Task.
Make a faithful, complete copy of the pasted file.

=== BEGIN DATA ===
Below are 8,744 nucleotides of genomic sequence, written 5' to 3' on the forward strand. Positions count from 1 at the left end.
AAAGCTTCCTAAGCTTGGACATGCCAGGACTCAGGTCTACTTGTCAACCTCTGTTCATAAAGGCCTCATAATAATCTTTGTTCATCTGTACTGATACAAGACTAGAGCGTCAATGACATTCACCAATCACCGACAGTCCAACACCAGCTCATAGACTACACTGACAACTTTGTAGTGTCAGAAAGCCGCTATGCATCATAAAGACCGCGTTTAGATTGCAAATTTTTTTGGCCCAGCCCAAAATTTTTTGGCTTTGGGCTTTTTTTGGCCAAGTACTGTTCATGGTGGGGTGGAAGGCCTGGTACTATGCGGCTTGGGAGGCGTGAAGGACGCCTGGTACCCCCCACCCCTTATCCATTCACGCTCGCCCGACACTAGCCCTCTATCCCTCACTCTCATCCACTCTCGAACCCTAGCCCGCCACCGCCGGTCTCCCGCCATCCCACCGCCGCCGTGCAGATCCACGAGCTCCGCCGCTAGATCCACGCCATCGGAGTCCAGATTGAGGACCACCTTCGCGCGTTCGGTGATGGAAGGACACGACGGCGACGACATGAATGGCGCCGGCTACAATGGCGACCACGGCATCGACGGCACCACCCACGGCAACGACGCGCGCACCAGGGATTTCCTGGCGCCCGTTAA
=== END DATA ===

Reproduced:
Below are 8,744 nucleotides of genomic sequence, written 5' to 3' on the forward strand. Positions count from 1 at the left end.
AAAGCTTCCTAAGCTTGGACATGCCAGGACTCAGGTCTACTTGTCAACCTCTGTTCATAAAGGCCTCATAATAATCTTTGTTCATCTGTACTGATACAAGACTAGAGCGTCAATGACATTCACCAATCACCGACAGTCCAACACCAGCTCATAGACTACACTGACAACTTTGTAGTGTCAGAAAGCCGCTATGCATCATAAAGACCGCGTTTAGATTGCAAATTTTTTTGGCCCAGCCCAAAATTTTTTGGCTTTGGGCTTTTTTTGGCCAAGTACTGTTCATGGTGGGGTGGAAGGCCTGGTACTATGCGGCTTGGGAGGCGTGAAGGACGCCTGGTACCCCCCACCCCTTATCCATTCACGCTCGCCCGACACTAGCCCTCTATCCCTCACTCTCATCCACTCTCGAACCCTAGCCCGCCACCGCCGGTCTCCCGCCATCCCACCGCCGCCGTGCAGATCCACGAGCTCCGCCGCTAGATCCACGCCATCGGAGTCCAGATTGAGGACCACCTTCGCGCGTTCGGTGATGGAAGGACACGACGGCGACGACATGAATGGCGCCGGCTACAATGGCGACCACGGCATCGACGGCACCACCCACGGCAACGACGCGCGCACCAGGGATTTCCTGGCGCCCGTTAA